> module Week1403 where
> import Control.Monad
* Arrows - Motivation
This lecture is based on John Hughes's arrow tutorial
Programming With Arrows
http://www.cse.chalmers.se/~rjmh/afp-arrows.pdf
Many Haskell programmers enjoy point-free definition like this one, which counts the number of occurrences of a word in a string.
> count w = length . filter (==w) . words
However, the corresponding program to count the words in a file cannot easily be written in a point-free style. In particular, the following does not type check:
| countFile w = print . length . filter (==w) . words . readFile
... because readFile and print are in the IO monad.
A Little bit of combinator gymnastics helps:
> countFile w = (>>= print) . liftM (length . filter (==w) . words) . readFile
But there is a better approach. Let's define the type of arrows in the Kleisli category over a monad.
> type Kleisli m a b = a -> m b
With this definition, we can see that readFile and print are both Kleisli arrows.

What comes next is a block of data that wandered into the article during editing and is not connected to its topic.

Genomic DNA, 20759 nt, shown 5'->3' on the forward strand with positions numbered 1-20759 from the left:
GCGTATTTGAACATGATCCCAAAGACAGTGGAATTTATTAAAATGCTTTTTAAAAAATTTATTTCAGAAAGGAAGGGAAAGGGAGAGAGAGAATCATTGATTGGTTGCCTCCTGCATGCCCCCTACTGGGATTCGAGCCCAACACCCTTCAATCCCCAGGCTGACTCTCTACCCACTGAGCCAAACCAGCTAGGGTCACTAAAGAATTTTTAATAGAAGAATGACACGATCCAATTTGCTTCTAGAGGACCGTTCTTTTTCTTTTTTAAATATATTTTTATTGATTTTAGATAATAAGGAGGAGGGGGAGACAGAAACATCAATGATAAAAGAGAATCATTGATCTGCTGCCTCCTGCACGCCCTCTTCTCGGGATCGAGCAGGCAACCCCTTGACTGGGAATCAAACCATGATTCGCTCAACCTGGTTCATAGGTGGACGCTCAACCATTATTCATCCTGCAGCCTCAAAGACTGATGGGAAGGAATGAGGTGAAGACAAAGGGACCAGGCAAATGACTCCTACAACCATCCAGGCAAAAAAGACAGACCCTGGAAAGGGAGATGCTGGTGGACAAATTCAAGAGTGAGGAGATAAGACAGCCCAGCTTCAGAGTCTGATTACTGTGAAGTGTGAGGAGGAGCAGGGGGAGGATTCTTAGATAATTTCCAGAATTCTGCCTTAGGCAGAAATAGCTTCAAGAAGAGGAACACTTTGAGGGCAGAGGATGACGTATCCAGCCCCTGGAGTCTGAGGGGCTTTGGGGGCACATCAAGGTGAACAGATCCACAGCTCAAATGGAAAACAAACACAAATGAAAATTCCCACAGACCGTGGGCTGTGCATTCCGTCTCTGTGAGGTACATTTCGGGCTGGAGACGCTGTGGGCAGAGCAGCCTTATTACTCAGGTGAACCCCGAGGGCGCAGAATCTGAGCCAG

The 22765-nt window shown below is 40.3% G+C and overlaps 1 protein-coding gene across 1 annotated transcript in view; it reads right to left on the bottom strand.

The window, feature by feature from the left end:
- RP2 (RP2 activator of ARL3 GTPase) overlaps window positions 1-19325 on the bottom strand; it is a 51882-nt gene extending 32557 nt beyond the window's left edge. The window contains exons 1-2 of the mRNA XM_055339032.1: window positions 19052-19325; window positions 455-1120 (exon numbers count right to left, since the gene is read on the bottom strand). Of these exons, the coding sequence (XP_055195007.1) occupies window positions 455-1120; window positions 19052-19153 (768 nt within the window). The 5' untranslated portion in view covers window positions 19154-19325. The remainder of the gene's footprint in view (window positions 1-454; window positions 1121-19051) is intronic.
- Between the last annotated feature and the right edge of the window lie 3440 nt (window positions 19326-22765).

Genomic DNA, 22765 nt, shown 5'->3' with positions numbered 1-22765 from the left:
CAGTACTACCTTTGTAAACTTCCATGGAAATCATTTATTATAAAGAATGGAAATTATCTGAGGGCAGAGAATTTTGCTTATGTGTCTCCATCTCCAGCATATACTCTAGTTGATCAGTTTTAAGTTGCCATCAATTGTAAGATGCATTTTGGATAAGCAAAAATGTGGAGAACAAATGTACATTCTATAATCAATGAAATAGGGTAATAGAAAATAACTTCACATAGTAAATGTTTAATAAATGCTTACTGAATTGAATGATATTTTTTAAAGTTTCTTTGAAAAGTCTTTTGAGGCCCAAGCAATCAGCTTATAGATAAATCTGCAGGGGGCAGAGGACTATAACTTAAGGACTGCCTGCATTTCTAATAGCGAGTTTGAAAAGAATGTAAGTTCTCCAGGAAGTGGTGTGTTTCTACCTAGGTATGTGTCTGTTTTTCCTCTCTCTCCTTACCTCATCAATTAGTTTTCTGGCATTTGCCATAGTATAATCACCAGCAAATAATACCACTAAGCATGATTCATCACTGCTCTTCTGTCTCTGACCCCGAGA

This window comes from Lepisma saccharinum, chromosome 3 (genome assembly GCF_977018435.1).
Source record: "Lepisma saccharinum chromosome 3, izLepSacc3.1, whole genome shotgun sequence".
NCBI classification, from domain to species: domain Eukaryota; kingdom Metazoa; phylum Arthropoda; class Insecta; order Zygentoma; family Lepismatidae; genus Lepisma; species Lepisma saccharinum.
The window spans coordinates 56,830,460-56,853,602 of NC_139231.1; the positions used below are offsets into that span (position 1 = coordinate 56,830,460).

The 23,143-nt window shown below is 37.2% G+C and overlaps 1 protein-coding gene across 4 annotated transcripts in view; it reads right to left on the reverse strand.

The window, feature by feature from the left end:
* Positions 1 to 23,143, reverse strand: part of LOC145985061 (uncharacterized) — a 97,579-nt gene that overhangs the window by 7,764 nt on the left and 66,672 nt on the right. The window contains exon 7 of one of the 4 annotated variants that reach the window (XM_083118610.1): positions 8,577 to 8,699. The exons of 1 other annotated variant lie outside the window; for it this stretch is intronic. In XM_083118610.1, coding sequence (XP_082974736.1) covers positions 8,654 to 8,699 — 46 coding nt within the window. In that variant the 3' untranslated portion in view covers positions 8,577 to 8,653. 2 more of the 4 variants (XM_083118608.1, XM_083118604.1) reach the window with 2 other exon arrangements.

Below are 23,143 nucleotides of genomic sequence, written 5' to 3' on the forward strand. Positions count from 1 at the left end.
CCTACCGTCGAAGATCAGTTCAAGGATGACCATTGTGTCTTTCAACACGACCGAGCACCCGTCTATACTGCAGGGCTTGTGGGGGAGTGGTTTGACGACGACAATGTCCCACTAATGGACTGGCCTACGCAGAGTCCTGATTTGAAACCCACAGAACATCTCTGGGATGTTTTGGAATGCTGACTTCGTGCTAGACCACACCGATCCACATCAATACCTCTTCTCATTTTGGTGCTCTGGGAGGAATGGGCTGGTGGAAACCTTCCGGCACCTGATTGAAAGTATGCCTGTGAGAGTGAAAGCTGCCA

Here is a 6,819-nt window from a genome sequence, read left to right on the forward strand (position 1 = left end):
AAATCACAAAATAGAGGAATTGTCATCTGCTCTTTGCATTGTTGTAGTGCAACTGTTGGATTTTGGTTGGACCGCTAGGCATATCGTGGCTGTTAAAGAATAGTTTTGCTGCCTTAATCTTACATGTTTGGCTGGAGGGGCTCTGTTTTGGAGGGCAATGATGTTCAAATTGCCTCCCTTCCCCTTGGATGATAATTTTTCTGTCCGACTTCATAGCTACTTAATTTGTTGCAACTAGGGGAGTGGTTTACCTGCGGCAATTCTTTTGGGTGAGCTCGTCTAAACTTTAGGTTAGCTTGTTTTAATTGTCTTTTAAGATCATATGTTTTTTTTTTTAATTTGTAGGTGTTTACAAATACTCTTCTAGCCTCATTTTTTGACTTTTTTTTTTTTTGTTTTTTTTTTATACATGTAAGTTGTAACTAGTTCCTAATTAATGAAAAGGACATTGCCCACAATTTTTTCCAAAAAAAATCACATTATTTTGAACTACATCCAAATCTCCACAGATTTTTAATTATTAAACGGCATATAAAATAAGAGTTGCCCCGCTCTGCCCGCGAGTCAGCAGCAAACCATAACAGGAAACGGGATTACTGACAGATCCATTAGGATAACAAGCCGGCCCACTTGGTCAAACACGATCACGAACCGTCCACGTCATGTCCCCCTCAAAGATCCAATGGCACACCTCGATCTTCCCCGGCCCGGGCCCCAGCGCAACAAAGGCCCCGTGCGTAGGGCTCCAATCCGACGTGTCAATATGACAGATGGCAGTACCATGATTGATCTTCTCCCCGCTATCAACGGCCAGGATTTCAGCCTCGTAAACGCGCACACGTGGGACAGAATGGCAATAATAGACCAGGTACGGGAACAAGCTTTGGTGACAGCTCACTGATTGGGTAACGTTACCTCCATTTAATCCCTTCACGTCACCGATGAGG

| readFile :: Kleisli IO String String
| print :: Show a => Kleisli IO a ()
Next, define Kleisli composition:
> (>>>) :: (Functor m, Monad m) => Kleisli m a b -> Kleisli m b c -> Kleisli m a c
> -- (f >>> g) a = f a >>= g
> f >>> g = join . fmap g . f
> printFile = readFile >>> print
... but in the original problem, there were also effect-free functions that needed to be composed with the Kleisli arrows. Solution: we lift standard arrows to Kleisli arrows.
> arr :: Monad m => (a -> b) -> Kleisli m a b
> arr f = return . f
Now, we can give a convenient point-free definition:
> countK w = readFile >>> arr words >>> arr (filter (==w)) >>> arr length >>> print